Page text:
Consistency has played its part in France’s success, too. Most sports have a regular turnover of coaches. Not French handball, however. This men’s team has known only two coaches in the past 25 years, something which has helped foster long-term strategy and player development.

Now that Les Experts have won gold once again in London, France will see thousands of skilled youngsters striving for a place in the national squad. There are now more than 400,000 players licensed to the French handball federation. That number’s sure to grow.

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All Rhodes to London

This summer, there was a very strange vehicle on the roads north of London: an enormous bicycle-powered procession of dancers, musicians and actors, at the head of which will be a six-metre high mechanical puppet.

It’s all part of the 2012 Cultural Olympiad, the cultural programme of the London Olympics. Called Godiva Awakes, the puppet represents Lady Godiva, the medieval noblewoman who, according to legend, rode naked on horseback through the city of Coventry as a protest against taxation.

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Both Zandra Rhodes and Make have collaborated on this rather unorthodox project. The former as designer of the puppet’s clothing, and the latter as architects of the structure in which the puppet will be housed after the Games.

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For Zandra, it’s yet another design that will reinforce her reputation as something of a maverick. The daughter of a truck driver, she was the brightest talent in a new wave of London-based designers who took Britain to the forefront of the international fashion scene in the 1960s and 1970s. Her work – edgy, impulsive and overtly feminine – was to define the era. Her trademark innovations such as jewelled safety pins, denim tears and exposed seams, earned her the popular epithet the ‘Princess of Punk.’One fan – and client – was soul singer Diana Ross. “Diana looked magnificent in my red chiffon and pleated jackets,” Zandra remembers. “She’d invite me as a VIP to her shows. It was wonderful.”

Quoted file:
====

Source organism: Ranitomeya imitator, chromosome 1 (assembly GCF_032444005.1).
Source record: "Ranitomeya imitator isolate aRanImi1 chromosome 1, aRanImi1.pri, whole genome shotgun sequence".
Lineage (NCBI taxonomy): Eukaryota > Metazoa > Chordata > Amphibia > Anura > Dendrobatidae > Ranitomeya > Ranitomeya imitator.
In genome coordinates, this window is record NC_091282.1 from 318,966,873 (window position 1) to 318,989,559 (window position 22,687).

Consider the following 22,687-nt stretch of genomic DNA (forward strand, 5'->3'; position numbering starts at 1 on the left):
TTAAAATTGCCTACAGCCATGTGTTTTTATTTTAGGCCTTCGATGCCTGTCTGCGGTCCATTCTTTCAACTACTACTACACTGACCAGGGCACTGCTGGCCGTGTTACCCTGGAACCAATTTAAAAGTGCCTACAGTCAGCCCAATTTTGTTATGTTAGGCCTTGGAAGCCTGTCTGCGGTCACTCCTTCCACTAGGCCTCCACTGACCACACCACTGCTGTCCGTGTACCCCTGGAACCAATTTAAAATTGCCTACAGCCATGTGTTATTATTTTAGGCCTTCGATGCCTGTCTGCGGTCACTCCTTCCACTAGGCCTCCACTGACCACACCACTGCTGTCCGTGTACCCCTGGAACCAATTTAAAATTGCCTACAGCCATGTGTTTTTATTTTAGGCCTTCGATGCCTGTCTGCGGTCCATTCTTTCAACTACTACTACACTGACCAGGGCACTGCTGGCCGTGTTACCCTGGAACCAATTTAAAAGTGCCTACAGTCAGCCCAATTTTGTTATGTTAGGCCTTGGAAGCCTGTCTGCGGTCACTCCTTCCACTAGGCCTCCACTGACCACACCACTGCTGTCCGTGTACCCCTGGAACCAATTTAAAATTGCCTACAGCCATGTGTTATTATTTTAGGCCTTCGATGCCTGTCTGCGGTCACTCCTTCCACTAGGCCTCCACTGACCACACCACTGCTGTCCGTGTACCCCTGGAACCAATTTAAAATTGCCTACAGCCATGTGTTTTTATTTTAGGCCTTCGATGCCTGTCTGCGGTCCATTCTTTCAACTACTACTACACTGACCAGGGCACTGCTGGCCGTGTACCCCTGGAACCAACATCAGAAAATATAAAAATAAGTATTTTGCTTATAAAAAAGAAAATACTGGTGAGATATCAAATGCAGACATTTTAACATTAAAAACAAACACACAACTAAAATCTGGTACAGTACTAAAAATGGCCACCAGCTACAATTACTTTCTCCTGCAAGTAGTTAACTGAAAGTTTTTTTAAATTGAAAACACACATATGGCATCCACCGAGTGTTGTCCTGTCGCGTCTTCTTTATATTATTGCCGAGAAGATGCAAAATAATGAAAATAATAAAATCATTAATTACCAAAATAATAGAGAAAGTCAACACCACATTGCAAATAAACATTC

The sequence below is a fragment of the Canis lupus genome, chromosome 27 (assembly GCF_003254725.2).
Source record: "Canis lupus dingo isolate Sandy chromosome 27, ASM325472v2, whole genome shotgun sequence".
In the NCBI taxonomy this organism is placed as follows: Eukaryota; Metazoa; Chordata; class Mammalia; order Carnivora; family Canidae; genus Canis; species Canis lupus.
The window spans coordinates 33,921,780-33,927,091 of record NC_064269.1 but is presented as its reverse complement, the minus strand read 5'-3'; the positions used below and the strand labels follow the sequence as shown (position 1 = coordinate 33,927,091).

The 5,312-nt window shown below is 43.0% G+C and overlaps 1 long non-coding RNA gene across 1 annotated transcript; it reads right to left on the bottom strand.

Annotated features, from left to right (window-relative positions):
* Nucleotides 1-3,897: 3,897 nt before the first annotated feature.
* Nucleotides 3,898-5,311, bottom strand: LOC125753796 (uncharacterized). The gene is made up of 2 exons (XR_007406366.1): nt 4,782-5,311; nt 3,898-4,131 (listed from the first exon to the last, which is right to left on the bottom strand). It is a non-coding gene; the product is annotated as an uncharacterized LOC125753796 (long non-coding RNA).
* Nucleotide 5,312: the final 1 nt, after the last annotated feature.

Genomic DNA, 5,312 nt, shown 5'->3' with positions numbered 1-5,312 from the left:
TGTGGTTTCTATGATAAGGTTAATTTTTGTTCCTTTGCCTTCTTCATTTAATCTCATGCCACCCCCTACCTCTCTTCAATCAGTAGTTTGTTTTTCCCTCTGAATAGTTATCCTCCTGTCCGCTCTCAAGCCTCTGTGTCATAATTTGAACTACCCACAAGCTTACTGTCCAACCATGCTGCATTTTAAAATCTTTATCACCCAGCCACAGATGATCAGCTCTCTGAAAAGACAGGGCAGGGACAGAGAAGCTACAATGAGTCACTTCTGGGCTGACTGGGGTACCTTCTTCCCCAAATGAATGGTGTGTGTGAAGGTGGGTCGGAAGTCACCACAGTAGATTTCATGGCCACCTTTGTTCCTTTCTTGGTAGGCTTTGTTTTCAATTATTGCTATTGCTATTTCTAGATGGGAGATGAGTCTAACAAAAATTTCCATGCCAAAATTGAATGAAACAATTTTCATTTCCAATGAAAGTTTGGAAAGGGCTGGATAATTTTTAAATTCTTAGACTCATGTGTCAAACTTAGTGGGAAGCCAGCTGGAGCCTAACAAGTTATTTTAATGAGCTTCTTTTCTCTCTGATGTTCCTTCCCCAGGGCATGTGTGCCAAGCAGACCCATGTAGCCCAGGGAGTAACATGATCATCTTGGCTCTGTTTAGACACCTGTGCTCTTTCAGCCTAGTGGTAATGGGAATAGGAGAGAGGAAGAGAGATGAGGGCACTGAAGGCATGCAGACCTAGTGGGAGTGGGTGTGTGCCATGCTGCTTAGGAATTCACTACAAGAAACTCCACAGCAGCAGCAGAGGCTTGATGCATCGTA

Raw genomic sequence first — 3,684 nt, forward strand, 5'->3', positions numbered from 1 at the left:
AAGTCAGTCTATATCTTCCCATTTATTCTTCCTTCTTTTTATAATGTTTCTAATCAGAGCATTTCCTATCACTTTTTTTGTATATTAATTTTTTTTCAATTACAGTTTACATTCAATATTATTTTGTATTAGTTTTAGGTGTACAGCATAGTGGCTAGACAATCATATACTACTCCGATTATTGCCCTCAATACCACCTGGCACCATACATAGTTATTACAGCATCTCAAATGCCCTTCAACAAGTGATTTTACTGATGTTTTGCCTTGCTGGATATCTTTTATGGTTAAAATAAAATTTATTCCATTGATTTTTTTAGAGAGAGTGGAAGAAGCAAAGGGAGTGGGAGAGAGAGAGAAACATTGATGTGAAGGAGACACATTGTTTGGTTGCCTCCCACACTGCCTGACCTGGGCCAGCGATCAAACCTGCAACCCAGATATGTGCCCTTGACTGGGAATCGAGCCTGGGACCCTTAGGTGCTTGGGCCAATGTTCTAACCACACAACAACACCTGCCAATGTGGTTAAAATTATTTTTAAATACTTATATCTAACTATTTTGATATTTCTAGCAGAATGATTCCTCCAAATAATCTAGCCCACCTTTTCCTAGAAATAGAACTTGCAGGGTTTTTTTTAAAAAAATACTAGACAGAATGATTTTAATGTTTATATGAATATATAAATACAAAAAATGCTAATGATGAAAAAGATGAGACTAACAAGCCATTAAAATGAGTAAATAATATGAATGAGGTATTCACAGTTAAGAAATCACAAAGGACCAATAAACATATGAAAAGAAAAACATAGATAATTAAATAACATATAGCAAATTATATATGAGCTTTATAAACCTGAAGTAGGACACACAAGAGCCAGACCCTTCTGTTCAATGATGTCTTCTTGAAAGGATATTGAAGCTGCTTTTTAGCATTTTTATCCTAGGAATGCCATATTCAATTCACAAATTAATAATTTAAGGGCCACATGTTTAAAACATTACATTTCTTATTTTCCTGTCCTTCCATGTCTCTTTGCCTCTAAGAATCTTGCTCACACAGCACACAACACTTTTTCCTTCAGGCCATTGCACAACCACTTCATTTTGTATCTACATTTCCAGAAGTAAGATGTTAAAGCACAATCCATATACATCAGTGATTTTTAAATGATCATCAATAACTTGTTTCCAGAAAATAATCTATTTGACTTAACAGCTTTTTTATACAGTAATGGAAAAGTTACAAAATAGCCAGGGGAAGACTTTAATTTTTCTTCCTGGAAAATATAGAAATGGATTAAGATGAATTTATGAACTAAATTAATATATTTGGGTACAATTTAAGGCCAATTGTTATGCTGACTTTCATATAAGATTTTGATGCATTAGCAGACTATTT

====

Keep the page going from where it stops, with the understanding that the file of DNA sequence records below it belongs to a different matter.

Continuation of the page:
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Zandra later worked with Freddie Mercury and Brian May of rock band Queen on their live show costumes. “They’d come to my studio in the evenings and we’d exchange ideas. I never knew them too well because they were always off on tour, and I didn’t have the time to be a groupie,” she jokes.

By the 1980s, Zandra was a global fashion icon. But she was still taken by surprise when another Diana, this time the Princess of Wales, came knocking on her door.

“I remember we both wanted to have a huge slit up one side of her dress, but she said she couldn’t possibly do so because the paparazzi would try to take pictures of her knickers as soon as she got out of the car.”

Zandra’s list of past clients might already read like a who’s who of popular culture, but she still harbours ambitions to work alongside one further star in particular. “Oh, Lady Gaga is great,” asserts Zandra. “There’d be a synergy between her and me. We’d create something spectacular.”